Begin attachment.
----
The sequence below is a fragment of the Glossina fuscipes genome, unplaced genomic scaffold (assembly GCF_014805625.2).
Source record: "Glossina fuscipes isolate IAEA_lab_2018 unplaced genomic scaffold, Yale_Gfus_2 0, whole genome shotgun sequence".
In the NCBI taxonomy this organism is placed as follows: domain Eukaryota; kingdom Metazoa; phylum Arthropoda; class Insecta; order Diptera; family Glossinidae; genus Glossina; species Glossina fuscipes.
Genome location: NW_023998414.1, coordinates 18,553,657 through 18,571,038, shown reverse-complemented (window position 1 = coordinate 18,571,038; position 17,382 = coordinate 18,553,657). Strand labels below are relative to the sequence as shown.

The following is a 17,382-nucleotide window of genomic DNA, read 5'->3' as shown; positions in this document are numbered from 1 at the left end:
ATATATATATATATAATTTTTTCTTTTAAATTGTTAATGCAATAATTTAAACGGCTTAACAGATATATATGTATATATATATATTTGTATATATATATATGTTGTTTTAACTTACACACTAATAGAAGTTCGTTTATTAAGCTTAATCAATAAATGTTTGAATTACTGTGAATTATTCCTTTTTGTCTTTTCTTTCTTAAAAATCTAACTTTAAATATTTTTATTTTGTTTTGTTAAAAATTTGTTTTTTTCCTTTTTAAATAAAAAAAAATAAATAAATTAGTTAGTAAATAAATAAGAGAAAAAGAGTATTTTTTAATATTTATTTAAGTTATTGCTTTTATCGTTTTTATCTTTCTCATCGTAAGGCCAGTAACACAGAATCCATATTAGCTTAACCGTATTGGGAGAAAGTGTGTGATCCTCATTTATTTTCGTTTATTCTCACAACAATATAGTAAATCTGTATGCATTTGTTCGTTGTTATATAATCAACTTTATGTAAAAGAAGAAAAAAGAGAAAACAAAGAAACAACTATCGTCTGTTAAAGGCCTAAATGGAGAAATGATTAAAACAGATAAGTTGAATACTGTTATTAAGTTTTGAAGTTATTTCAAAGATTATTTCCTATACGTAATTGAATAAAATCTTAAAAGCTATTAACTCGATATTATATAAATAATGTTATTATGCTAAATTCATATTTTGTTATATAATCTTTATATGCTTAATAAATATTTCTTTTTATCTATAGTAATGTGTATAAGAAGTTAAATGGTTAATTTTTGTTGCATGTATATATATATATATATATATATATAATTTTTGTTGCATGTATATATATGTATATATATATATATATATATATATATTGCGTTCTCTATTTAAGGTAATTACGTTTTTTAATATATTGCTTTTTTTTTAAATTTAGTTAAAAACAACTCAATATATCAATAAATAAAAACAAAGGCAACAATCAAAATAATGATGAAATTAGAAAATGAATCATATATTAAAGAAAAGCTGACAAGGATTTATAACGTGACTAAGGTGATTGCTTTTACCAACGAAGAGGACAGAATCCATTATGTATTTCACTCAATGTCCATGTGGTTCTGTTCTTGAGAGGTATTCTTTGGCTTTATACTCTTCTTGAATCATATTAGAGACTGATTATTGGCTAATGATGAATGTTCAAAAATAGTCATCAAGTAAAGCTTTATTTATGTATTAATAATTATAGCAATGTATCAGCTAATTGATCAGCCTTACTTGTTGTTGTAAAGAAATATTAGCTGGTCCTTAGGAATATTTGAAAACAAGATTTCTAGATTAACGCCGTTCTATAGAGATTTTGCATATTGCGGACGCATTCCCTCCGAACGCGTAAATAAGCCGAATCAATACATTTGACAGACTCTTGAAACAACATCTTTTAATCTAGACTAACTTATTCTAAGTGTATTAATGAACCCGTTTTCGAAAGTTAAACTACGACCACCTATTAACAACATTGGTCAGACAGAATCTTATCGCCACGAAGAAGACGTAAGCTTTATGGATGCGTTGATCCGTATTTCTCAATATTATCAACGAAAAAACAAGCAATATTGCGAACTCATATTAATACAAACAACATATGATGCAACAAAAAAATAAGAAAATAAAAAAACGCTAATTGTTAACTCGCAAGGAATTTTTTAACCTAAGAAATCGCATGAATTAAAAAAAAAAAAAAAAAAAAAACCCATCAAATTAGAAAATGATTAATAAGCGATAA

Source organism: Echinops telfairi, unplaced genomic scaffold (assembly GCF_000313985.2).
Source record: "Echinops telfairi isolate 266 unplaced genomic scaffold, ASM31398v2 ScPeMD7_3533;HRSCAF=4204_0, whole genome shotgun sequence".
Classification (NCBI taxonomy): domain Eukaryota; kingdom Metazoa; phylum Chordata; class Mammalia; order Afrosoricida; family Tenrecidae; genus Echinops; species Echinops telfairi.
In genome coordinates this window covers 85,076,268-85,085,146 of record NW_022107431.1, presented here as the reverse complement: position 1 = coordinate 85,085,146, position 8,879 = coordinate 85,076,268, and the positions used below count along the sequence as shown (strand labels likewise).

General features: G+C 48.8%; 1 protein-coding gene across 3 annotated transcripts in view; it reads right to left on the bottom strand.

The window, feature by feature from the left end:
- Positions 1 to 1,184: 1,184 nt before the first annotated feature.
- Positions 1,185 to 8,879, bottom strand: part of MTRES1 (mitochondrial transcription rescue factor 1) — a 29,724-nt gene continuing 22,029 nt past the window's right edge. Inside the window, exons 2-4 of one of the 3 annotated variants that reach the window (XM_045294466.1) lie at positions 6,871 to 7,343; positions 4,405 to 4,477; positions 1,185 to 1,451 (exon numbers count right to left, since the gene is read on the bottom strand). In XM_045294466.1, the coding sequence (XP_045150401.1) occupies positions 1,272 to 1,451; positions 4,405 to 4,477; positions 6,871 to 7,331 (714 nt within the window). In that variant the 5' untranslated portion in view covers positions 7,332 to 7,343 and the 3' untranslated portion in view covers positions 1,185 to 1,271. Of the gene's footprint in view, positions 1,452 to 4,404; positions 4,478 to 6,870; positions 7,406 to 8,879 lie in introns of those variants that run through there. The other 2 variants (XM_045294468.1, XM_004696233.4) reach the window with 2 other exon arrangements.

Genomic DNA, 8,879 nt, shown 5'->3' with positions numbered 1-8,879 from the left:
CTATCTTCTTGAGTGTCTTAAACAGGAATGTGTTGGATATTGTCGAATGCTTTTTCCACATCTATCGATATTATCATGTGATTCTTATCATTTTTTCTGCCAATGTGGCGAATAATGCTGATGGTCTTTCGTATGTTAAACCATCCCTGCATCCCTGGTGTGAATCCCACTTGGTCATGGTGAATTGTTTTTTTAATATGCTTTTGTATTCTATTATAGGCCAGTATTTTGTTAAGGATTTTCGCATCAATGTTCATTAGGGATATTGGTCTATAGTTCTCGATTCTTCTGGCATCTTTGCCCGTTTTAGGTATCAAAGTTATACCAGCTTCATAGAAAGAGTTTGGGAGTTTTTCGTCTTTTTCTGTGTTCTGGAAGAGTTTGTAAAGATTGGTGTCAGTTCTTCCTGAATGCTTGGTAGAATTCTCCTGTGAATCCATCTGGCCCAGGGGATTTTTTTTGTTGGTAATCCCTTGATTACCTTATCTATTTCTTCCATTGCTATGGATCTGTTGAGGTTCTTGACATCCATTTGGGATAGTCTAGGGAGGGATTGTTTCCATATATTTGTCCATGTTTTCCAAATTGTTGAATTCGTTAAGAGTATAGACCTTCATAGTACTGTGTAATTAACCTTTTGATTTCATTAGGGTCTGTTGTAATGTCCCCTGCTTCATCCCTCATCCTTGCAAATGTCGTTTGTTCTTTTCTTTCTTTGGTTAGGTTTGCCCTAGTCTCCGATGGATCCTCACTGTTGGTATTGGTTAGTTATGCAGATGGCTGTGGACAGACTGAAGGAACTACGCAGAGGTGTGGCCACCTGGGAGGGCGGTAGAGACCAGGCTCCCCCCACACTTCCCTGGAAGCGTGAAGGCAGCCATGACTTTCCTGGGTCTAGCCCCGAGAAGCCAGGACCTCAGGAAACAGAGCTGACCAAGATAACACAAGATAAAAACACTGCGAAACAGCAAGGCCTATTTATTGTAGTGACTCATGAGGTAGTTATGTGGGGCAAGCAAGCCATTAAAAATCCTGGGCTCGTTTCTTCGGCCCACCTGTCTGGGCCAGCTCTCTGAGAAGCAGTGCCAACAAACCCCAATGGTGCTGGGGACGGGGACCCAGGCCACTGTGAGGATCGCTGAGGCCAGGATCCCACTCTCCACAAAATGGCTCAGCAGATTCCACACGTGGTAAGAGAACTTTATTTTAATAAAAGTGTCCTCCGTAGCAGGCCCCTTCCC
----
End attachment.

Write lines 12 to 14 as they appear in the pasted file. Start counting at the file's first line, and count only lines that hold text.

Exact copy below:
The window, feature by feature from the left end:
- Positions 1 to 1,184: 1,184 nt before the first annotated feature.
- Positions 1,185 to 8,879, bottom strand: part of MTRES1 (mitochondrial transcription rescue factor 1) — a 29,724-nt gene continuing 22,029 nt past the window's right edge. Inside the window, exons 2-4 of one of the 3 annotated variants that reach the window (XM_045294466.1) lie at positions 6,871 to 7,343; positions 4,405 to 4,477; positions 1,185 to 1,451 (exon numbers count right to left, since the gene is read on the bottom strand). In XM_045294466.1, the coding sequence (XP_045150401.1) occupies positions 1,272 to 1,451; positions 4,405 to 4,477; positions 6,871 to 7,331 (714 nt within the window). In that variant the 5' untranslated portion in view covers positions 7,332 to 7,343 and the 3' untranslated portion in view covers positions 1,185 to 1,271. Of the gene's footprint in view, positions 1,452 to 4,404; positions 4,478 to 6,870; positions 7,406 to 8,879 lie in introns of those variants that run through there. The other 2 variants (XM_045294468.1, XM_004696233.4) reach the window with 2 other exon arrangements.